The Lynnwood City Council launched an investigation at the end of January to decide if he broke the municipal code that prohibits City officials and employees from “knowingly” using their “office or position for personal or family benefit gain or profit.” If the investigation finds he violated municipal code, the punishment varies from a verbal apology to removal.

Binda deleted the video to avoid further “confusion,” and he told KING 5 that he “will accept the consequences and take full responsibility for my actions” when the ethics board reaches a decision. 

Still, Binda rebukes claims of wrongdoing. He told The Stranger that he did not “profit” from the video shot in City Hall because he posted it after he finalized his contracts with the schools. He intended to announce the tour to students–not solicit sales–as they would attend as a mandatory, non-ticketed assembly during the school day. 

The contracts he sent to The Stranger confirmed this timeline, but they show he used his City email as contact for contracts with both Everett High School and Redmond High School. Lynnwood municipal code prohibits officials and employees from using City resources for personal gain or profit.

Some elected officials told The Stranger that it is weird for Binda to accept money for public speaking as a public official in general. (You’re supposed to do that after you raise your profile as a politician.) Rep. April Berg (D-Mill Creek), who endorsed Binda in 2021, called Binda’s paid speaking tour “unethical.” She wrote, “As an elected official, I would never charge to speak at a school event. As the mother of a high school student in the BSU, I am deeply offended that an elected official would charge students to speak at an event.”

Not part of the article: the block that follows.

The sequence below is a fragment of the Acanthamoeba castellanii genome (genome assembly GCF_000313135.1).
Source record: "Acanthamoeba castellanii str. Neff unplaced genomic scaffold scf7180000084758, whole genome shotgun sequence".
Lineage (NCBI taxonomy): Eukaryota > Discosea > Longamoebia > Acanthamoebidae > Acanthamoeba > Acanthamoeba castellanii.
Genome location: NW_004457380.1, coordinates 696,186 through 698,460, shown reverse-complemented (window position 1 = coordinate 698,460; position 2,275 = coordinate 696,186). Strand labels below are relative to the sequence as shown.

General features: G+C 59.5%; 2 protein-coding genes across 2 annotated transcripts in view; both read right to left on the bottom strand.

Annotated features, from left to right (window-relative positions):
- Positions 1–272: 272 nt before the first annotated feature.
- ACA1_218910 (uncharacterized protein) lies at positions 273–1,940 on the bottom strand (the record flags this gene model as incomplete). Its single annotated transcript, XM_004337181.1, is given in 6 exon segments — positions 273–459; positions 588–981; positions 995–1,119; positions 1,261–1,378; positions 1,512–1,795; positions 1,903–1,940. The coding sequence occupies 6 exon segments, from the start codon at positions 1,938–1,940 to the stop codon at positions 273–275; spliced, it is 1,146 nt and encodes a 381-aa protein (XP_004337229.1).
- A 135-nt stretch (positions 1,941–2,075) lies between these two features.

Another Right-Wing Recall

Binda believes the recall effort is obviously politically and racially motivated–it's a bunch of Republicans wearing “Resign Binda Now” T-shirts modeled after the “Black Lives Matter” logo. But he says local media and his council colleagues seem to support their efforts. 

In some ways, this recall campaign mirrors the right-wing recall against Seattle City Council Member Kshama Sawant. She also went to City Hall after-hours and paid a fine for mishandling money. But at the center of it all, civility-politics-obsessed Democrats and Republicans were most disturbed by her unconventional operations, which she believed were punished more severely because the culture at large holds her to a higher standard as a woman of color.

As Lynnwood Council Member Jim Smith said of Binda, everyone breaks campaign finance rules by accident, everyone slips up on ethics, and maybe most 23-year-olds post shirtless photos, but it's about the “full package.” Those infractions, plus the bad manners on council “accumulates to something totally unjustifiable,” he said. 

In the case of Sawant, some more conservative Democrats hid behind the civility claims as a means to drive her socialist ideology out of council. In this case, Binda doesn’t deliver speeches about the evils of capitalism or call his colleagues “Democrats” as an insult, but he pushes the envelope by Lynnwood’s standards.